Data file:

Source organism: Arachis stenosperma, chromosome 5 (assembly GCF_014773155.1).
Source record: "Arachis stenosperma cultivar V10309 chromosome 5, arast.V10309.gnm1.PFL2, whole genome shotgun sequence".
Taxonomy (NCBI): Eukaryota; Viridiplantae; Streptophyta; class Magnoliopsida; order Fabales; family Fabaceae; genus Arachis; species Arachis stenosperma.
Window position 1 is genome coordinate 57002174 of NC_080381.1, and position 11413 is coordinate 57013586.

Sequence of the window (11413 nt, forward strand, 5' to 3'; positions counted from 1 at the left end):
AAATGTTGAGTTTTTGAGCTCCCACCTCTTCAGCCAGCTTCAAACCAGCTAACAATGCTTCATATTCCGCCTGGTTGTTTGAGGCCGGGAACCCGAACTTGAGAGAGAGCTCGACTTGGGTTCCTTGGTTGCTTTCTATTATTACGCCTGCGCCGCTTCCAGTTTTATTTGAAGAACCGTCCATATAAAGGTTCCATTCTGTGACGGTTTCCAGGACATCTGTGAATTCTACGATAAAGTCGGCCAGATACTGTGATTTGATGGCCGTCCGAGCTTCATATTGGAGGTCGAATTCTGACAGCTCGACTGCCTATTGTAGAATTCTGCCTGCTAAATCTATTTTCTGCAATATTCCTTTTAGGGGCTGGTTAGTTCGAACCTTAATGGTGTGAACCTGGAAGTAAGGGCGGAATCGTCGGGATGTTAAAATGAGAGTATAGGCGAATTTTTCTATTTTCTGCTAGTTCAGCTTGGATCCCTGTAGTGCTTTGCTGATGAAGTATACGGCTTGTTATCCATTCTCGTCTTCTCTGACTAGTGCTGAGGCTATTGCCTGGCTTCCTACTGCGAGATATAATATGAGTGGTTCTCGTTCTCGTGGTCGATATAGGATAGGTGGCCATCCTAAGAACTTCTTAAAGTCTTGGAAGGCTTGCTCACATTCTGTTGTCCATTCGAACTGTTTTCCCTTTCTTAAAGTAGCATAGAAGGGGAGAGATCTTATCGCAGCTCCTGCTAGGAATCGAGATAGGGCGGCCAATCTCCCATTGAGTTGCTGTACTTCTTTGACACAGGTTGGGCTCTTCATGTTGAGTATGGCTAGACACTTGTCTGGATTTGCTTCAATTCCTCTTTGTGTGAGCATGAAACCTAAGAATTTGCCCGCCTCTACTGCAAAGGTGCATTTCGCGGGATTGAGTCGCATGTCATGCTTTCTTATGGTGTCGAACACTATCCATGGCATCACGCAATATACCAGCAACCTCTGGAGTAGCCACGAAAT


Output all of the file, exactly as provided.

Source organism: Arachis stenosperma, chromosome 5 (assembly GCF_014773155.1).
Source record: "Arachis stenosperma cultivar V10309 chromosome 5, arast.V10309.gnm1.PFL2, whole genome shotgun sequence".
Taxonomy (NCBI): Eukaryota; Viridiplantae; Streptophyta; class Magnoliopsida; order Fabales; family Fabaceae; genus Arachis; species Arachis stenosperma.
Window position 1 is genome coordinate 57002174 of NC_080381.1, and position 11413 is coordinate 57013586.

Sequence of the window (11413 nt, forward strand, 5' to 3'; positions counted from 1 at the left end):
AAATGTTGAGTTTTTGAGCTCCCACCTCTTCAGCCAGCTTCAAACCAGCTAACAATGCTTCATATTCCGCCTGGTTGTTTGAGGCCGGGAACCCGAACTTGAGAGAGAGCTCGACTTGGGTTCCTTGGTTGCTTTCTATTATTACGCCTGCGCCGCTTCCAGTTTTATTTGAAGAACCGTCCATATAAAGGTTCCATTCTGTGACGGTTTCCAGGACATCTGTGAATTCTACGATAAAGTCGGCCAGATACTGTGATTTGATGGCCGTCCGAGCTTCATATTGGAGGTCGAATTCTGACAGCTCGACTGCCTATTGTAGAATTCTGCCTGCTAAATCTATTTTCTGCAATATTCCTTTTAGGGGCTGGTTAGTTCGAACCTTAATGGTGTGAACCTGGAAGTAAGGGCGGAATCGTCGGGATGTTAAAATGAGAGTATAGGCGAATTTTTCTATTTTCTGCTAGTTCAGCTTGGATCCCTGTAGTGCTTTGCTGATGAAGTATACGGCTTGTTATCCATTCTCGTCTTCTCTGACTAGTGCTGAGGCTATTGCCTGGCTTCCTACTGCGAGATATAATATGAGTGGTTCTCGTTCTCGTGGTCGATATAGGATAGGTGGCCATCCTAAGAACTTCTTAAAGTCTTGGAAGGCTTGCTCACATTCTGTTGTCCATTCGAACTGTTTTCCCTTTCTTAAAGTAGCATAGAAGGGGAGAGATCTTATCGCAGCTCCTGCTAGGAATCGAGATAGGGCGGCCAATCTCCCATTGAGTTGCTGTACTTCTTTGACACAGGTTGGGCTCTTCATGTTGAGTATGGCTAGACACTTGTCTGGATTTGCTTCAATTCCTCTTTGTGTGAGCATGAAACCTAAGAATTTGCCCGCCTCTACTGCAAAGGTGCATTTCGCGGGATTGAGTCGCATGTCATGCTTTCTTATGGTGTCGAACACTATCCATGGCATCACGCAATATACCAGCAACCTCTGGAGTAGCCACGAAAT